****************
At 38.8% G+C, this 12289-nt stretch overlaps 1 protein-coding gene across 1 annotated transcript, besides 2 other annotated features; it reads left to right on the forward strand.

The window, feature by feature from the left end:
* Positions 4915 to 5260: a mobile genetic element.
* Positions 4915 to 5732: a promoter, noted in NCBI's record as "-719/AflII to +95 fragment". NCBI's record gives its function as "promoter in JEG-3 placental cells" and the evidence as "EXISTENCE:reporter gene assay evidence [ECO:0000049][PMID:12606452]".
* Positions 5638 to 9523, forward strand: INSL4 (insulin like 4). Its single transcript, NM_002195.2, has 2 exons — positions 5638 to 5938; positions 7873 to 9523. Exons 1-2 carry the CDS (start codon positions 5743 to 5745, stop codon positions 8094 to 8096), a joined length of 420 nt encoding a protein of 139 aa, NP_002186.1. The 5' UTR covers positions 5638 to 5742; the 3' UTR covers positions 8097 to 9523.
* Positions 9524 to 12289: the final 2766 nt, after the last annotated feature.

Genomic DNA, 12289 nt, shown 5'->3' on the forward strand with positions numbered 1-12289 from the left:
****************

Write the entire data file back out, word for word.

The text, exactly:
At 38.8% G+C, this 12289-nt stretch overlaps 1 protein-coding gene across 1 annotated transcript, besides 2 other annotated features; it reads left to right on the forward strand.

The window, feature by feature from the left end:
* Positions 4915 to 5260: a mobile genetic element.
* Positions 4915 to 5732: a promoter, noted in NCBI's record as "-719/AflII to +95 fragment". NCBI's record gives its function as "promoter in JEG-3 placental cells" and the evidence as "EXISTENCE:reporter gene assay evidence [ECO:0000049][PMID:12606452]".
* Positions 5638 to 9523, forward strand: INSL4 (insulin like 4). Its single transcript, NM_002195.2, has 2 exons — positions 5638 to 5938; positions 7873 to 9523. Exons 1-2 carry the CDS (start codon positions 5743 to 5745, stop codon positions 8094 to 8096), a joined length of 420 nt encoding a protein of 139 aa, NP_002186.1. The 5' UTR covers positions 5638 to 5742; the 3' UTR covers positions 8097 to 9523.
* Positions 9524 to 12289: the final 2766 nt, after the last annotated feature.

Genomic DNA, 12289 nt, shown 5'->3' on the forward strand with positions numbered 1-12289 from the left: